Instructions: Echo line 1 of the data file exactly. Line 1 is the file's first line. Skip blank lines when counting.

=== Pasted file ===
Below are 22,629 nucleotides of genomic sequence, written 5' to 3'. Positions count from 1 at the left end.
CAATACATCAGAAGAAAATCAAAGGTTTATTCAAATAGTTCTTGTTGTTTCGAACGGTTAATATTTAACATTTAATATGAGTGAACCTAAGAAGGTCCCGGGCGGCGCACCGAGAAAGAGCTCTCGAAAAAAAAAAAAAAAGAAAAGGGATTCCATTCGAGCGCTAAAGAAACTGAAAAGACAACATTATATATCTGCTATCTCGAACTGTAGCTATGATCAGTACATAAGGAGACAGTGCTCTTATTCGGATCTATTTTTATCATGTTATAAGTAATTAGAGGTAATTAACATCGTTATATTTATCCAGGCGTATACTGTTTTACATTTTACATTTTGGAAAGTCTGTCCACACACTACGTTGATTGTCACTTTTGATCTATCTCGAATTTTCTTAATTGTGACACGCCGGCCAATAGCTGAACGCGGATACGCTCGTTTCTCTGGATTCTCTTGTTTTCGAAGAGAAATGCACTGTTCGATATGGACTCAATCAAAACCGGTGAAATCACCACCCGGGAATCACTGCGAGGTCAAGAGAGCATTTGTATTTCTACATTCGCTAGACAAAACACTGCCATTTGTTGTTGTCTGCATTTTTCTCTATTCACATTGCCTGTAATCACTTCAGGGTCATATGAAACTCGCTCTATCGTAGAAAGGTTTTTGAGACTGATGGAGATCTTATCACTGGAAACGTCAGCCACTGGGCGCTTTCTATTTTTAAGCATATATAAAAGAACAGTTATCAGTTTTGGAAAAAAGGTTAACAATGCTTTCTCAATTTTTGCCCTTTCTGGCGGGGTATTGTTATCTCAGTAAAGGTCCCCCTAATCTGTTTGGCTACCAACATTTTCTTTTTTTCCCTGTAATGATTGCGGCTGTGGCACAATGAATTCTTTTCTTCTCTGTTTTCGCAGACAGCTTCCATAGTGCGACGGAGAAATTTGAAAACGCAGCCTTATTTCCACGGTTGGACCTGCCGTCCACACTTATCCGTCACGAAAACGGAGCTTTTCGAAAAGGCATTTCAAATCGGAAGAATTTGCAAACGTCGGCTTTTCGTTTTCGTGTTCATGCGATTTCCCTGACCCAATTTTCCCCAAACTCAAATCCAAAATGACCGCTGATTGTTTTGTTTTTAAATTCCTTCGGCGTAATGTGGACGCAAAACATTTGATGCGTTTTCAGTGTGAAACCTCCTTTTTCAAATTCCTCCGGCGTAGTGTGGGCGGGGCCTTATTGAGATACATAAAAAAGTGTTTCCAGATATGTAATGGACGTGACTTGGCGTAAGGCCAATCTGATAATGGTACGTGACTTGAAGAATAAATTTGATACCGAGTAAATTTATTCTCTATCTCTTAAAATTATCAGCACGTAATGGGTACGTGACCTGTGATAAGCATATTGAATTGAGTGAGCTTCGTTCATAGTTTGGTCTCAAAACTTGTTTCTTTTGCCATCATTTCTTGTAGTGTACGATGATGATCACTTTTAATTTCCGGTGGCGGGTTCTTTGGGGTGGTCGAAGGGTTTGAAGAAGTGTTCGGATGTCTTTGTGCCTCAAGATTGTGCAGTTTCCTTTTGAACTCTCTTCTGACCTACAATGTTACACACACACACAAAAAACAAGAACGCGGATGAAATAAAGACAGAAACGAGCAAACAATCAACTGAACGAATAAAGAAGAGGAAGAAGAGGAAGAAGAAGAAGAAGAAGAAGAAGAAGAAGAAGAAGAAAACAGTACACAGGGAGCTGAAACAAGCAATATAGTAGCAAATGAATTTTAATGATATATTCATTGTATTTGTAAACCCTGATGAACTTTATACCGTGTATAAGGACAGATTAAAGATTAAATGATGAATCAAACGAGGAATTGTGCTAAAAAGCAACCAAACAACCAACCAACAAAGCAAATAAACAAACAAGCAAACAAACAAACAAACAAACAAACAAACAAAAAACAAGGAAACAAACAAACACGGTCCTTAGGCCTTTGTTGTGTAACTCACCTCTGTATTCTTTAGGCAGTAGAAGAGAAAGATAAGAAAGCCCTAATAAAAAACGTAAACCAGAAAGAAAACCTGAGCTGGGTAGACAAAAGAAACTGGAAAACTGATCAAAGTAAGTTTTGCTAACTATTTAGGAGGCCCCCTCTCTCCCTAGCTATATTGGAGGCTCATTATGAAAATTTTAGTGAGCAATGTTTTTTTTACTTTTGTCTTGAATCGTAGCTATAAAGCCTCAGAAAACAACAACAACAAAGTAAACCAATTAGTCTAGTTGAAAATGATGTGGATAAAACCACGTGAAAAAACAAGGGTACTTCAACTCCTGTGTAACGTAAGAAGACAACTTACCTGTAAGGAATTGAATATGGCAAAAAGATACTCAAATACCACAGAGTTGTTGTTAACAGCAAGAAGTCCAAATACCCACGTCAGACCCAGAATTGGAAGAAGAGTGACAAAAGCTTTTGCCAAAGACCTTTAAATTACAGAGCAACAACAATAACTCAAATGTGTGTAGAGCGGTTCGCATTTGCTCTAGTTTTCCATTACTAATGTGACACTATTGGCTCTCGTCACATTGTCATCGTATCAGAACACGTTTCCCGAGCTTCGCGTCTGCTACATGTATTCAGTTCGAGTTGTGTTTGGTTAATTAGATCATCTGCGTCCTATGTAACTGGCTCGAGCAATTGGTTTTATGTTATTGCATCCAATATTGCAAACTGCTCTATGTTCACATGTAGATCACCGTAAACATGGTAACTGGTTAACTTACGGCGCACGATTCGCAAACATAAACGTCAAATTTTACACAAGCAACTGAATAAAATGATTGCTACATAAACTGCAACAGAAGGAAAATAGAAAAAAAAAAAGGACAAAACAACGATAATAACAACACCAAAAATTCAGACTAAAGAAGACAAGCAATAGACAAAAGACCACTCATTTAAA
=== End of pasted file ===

Below are 22,629 nucleotides of genomic sequence, written 5' to 3'. Positions count from 1 at the left end.